So this is what next-gen gaming is all about.
Just in case you didn’t join the Xbox One/PlayStation 4/Nintendo Wii U in 2013(and hey, you couldn’t be blamed), along came 2014, the year in which video games found new horizons and challenged the bounds of what you can expect from gameplay.
There was a new way to an open-world crime game, a new size and scope for role-playing games, a new level of visually stunning reality in Call of Duty, and a new brand of addictiveness in iPad gaming. Even those venerable consoles, the Xbox 360 and PlayStation 3, produced a few last-gasp hits in what was a banner year for the gaming industry.
So as 2014 rolls to a close, let’s count down the top 50 video games of the year.
50. Freedom Wars
The PS Vita isn’t completely dead, thanks to this satisfying Monster Hunter clone.
49. Captain Toad: Treasure Tracker
A quietly charming puzzle-solving title for the Nintendo Wii U.
This Xbox One exclusive failed to be the game-changing shooter it wanted to be. But its attempt to tell a story in multiplayer may inspire other titles in the future.
WatchDogs falls well short of being revolutionary, but that doesn’t take away from the fun to be had in this futuristic open world.
46. Lightning Returns: Final Fantasy XIII
The story is confusing and Lightning isn’t nearly as compelling as Square may think, but the battle system shines once again.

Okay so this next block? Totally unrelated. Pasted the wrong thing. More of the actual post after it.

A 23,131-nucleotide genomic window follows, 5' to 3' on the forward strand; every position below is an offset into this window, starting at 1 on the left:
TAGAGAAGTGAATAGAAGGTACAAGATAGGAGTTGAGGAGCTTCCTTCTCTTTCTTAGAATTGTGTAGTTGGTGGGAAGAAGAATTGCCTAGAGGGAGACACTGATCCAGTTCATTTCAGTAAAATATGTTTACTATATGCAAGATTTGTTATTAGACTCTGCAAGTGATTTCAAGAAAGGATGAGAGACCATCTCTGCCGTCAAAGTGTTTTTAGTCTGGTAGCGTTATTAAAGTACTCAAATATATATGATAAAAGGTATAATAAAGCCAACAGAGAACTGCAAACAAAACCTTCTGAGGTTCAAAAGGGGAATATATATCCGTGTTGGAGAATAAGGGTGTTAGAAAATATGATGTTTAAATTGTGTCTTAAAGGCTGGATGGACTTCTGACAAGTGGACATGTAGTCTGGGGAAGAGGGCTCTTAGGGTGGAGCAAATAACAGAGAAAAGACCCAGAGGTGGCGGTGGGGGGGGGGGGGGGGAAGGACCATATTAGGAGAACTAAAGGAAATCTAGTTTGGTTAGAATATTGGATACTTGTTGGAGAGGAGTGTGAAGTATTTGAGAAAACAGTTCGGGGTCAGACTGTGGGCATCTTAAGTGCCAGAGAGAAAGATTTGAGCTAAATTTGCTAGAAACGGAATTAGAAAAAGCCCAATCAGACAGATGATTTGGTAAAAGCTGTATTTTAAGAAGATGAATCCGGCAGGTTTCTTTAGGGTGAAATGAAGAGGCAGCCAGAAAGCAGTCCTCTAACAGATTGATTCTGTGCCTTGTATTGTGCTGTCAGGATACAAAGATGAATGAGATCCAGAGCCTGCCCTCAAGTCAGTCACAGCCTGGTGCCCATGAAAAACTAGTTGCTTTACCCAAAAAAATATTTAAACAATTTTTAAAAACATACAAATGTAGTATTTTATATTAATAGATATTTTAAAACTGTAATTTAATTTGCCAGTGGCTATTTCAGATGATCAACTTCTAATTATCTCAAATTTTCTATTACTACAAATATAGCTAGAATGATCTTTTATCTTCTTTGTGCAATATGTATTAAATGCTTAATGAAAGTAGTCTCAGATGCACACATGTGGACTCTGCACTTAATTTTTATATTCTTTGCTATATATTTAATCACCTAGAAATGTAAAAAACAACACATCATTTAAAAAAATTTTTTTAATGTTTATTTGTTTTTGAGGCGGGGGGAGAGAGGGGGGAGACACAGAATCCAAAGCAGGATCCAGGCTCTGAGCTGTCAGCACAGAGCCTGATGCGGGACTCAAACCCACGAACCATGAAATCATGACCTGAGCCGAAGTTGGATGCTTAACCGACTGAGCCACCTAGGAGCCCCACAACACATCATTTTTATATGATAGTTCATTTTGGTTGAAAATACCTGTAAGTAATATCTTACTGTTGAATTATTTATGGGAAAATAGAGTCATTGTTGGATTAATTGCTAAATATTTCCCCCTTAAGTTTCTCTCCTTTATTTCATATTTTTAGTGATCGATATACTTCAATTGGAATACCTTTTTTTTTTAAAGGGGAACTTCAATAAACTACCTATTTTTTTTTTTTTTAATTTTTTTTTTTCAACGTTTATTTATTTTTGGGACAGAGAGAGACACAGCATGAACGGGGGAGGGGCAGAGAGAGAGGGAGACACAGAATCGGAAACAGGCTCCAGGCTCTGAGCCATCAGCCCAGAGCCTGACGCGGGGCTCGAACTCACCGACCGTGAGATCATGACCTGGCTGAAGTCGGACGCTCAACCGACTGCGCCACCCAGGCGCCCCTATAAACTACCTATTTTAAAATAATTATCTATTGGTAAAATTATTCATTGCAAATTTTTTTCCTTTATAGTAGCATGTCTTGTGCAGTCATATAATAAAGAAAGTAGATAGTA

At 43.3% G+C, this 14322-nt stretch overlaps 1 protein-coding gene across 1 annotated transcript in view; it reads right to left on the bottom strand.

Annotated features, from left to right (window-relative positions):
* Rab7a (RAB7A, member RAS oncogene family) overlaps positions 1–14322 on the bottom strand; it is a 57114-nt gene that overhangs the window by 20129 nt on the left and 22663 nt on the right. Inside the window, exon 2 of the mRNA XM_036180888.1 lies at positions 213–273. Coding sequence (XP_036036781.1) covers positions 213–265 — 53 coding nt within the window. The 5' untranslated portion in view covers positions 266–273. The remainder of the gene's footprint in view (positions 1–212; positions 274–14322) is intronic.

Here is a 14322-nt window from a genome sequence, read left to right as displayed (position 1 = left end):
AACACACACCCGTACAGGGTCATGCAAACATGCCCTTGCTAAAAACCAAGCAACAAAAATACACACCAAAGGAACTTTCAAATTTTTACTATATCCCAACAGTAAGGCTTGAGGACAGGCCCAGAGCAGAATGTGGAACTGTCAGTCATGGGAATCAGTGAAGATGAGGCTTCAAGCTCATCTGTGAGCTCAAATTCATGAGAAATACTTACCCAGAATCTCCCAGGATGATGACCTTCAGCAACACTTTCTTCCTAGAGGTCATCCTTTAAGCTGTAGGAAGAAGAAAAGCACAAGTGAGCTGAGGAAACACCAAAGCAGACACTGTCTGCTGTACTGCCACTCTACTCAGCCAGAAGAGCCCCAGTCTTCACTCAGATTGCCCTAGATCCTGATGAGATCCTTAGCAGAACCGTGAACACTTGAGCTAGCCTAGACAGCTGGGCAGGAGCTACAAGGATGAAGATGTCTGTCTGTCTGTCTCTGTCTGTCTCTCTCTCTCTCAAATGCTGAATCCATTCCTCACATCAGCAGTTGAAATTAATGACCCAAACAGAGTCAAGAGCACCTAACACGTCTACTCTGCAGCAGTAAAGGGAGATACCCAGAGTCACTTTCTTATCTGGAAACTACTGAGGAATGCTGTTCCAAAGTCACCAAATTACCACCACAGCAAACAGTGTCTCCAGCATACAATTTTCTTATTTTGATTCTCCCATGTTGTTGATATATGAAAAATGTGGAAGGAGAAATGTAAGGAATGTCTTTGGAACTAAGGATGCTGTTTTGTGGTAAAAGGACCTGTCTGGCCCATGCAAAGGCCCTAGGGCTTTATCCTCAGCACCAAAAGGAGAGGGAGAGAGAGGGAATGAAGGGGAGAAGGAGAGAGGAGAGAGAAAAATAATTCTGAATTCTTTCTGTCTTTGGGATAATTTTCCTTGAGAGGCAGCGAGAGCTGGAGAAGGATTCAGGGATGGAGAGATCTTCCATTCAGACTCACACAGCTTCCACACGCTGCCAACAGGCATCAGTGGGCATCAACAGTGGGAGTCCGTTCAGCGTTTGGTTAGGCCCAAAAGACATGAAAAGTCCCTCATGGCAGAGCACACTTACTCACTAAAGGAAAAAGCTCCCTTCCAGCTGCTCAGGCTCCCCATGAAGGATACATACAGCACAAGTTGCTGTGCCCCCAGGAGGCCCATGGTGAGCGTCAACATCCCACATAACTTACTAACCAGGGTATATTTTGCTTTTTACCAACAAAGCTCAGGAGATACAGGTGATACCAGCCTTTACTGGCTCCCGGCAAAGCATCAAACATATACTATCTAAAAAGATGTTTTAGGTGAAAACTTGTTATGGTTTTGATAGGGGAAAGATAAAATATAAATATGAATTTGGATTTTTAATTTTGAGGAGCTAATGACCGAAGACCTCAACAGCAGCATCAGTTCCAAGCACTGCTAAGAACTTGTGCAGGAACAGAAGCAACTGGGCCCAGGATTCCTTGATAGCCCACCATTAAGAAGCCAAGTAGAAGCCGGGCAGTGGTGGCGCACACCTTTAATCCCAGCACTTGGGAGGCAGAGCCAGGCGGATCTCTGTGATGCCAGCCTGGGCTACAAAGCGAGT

45. Halo: Master Chief Collection
Online issues persist but the compilation of Master Chief’s games is still plenty of fun, and much of the gameplay still holds up.
44. Tales of Xillia 2
A classic Japanese role-player that follows last year’s solid Tales of Xillia. Sometimes you don’t need to reinvent the wheel to be fun.
43. Phoenix Wright vs. Professor Layton
The ultimate puzzler game, a blend of two of the most beloved characters on the 3DS. And it lives up to its billing.
42. Kirby: Triple Deluxe
Nintendo’s enemy-swallowing star is back in this 3DS adventure. And nobody does platforming quite like Nintendo.
41. Borderlands: The Pre-Sequel
Borderlands one more time? Handsome Jack’s origin story isn’t quite all that, but the action and the new ground pound maneuver are as fun as ever.
40. Metro Redux
An underrated rerelease of two post-apocalyptic games, Metro: 2033 and Metro: Last Light, that look tremendous on next-gen machines.
39. Valiant Hearts: The Great War
Another artsy title from Ubisoft, this one daring to tell a story that subtly reminded of the grittiness of war.
38. Hyrule Warriors
It was easy to be skeptical of the Zelda-meets-Dynasty Warriors marriage. And then you heard those familiar chimes from Zelda and fell in love.
37. Fantasia: Music Evolved
Another game destined to be underappreciated, Fantasia put a unique spin on the motion-controlled music game.